KUALA LUMPUR—Malaysian Prime Minister Mahathir Mohamad on Thursday mooted the idea of a common trading currency for East Asia that would be pegged to gold, describing the existing currency trading in the region as manipulative.
Mahathir said the proposed common currency could be used to settle imports and exports, but would not be used for domestic transactions.
“In the Far East, if you want to come together, we should start with a common trading currency, not to be used locally but for the purpose of settling of trade,” he said at the Nikkei Future of Asia conference in Tokyo.
“The currency that we propose should be based on gold because gold is much more stable.”
He said under the current foreign exchange system, local currencies were affected by external factors and were manipulated. He did not elaborate on how they were manipulated.
Mahathir has long been a critic of currency trading, and once famously accused billionaire George Soros of betting against Asian currencies.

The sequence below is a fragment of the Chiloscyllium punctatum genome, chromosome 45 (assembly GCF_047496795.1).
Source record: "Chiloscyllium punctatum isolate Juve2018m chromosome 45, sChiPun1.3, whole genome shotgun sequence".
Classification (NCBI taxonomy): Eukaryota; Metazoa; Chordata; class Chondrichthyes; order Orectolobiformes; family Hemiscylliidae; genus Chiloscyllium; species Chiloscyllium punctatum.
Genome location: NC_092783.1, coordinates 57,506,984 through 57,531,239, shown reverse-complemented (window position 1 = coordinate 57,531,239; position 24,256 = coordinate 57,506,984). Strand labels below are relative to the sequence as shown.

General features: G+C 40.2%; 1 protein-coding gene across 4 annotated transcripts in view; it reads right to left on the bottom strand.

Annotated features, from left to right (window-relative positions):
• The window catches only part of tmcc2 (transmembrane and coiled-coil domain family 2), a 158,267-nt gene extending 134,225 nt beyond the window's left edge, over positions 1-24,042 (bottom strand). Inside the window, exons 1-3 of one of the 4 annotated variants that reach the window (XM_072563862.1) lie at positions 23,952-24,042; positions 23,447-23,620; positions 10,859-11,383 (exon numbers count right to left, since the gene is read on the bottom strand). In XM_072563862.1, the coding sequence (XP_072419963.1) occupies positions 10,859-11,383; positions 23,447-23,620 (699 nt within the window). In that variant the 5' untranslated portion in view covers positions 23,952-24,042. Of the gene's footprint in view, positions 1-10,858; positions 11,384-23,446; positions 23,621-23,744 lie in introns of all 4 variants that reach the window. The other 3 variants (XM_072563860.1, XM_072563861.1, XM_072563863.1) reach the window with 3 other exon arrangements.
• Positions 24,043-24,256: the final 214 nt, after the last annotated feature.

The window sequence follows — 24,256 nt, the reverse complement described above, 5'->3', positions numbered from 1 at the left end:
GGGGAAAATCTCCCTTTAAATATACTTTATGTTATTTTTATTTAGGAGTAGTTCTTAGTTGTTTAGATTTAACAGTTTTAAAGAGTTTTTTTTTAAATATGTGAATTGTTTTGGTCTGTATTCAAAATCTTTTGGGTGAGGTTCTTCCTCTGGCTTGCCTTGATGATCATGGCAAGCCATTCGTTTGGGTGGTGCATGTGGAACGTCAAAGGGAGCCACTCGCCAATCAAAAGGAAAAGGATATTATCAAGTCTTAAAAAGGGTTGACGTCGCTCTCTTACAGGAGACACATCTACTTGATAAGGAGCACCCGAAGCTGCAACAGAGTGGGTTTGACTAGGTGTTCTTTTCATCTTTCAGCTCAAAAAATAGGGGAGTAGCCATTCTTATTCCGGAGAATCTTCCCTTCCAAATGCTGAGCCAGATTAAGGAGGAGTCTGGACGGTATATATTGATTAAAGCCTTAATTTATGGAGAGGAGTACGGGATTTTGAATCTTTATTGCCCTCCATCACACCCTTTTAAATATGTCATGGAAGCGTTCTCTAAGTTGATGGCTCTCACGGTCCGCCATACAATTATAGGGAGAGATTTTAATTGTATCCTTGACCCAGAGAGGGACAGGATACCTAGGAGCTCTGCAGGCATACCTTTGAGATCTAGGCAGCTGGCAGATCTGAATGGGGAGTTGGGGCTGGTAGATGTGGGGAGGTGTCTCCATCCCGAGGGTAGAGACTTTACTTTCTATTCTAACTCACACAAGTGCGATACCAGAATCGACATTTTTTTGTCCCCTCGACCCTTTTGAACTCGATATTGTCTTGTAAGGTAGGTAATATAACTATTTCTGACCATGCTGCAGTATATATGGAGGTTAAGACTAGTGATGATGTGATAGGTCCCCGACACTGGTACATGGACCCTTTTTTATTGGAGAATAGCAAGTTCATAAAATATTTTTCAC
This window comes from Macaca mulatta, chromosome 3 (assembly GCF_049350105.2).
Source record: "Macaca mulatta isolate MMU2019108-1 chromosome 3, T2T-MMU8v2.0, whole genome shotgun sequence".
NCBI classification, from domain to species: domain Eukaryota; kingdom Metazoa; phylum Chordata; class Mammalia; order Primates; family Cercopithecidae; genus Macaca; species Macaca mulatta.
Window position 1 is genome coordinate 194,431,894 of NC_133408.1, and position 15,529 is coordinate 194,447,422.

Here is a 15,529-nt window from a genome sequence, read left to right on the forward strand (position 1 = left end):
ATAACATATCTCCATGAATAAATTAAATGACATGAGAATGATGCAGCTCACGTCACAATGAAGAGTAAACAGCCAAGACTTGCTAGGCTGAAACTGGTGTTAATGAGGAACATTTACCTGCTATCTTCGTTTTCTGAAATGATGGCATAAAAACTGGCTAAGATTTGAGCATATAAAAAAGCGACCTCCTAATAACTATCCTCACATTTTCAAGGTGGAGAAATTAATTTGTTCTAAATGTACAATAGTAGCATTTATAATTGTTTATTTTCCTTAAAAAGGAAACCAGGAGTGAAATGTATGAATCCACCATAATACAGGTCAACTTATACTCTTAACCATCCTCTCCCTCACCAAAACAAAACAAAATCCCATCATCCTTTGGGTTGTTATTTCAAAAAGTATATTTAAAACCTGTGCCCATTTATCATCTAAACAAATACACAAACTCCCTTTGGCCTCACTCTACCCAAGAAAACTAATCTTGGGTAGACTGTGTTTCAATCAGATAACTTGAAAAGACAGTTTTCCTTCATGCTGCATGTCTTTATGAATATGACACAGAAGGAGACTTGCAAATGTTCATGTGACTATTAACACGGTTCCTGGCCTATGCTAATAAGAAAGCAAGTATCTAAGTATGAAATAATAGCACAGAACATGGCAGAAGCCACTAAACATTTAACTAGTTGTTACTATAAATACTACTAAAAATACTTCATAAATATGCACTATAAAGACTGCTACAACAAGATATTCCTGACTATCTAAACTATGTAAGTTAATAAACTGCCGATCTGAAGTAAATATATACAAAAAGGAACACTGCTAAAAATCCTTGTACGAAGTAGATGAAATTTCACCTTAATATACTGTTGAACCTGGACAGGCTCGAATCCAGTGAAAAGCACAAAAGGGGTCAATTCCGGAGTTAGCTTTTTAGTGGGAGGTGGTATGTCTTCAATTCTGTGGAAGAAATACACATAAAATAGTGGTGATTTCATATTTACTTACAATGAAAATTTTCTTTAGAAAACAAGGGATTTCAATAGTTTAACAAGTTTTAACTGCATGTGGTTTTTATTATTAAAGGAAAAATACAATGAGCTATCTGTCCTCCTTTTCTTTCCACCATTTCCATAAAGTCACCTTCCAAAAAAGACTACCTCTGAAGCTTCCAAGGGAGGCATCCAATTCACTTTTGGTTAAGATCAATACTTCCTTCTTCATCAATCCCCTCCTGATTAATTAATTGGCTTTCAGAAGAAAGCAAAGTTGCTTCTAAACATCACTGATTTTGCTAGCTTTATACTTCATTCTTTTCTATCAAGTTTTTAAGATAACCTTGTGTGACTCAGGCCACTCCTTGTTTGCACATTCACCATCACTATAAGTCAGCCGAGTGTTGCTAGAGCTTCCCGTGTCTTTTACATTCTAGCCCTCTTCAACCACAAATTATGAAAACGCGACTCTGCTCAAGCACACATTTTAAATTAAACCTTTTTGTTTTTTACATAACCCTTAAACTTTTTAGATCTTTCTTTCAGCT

During the Asian financial crisis, Mahathir pegged the ringgit currency at 3.8 to the dollar and imposed capital controls. That peg was scrapped in 2005.
Mahathir served a 22-year term as prime minister before stepping down in 2003. He was re-elected in May last year in a shock election, defeating the Barisan Nasional coalition that had ruled Malaysia for the six decades since independence.
In the United States, President Donald Trump has expressed similar sentiment about returning to a gold standard.
Before announcing his presidential bid in 2015, Trump said that returning to the gold standard “would be wonderful,” although hard to do. Under a gold-standard banking system, the value of the dollar is pegged to gold held by the government.
“We used to have a very very solid country because it was based on the gold standard,” Trump told WMUR on March 27, 2015. “We don’t have that anymore.”
President Richard Nixon abandoned the gold standard in 1971.
Earlier this week, the Trump administration said no major trading partner met the criteria required to be placed on the U.S. Treasury Department’s list of its currency manipulators but named Malaysia among nine countries that required close scrutiny.
In response, Malaysia’s central bank said on Wednesday its intervention in currency markets was limited to managing excessive volatility.
By Rozanna Latiff. The Epoch Times reporter Ivan Pentchoukov contributed to this report.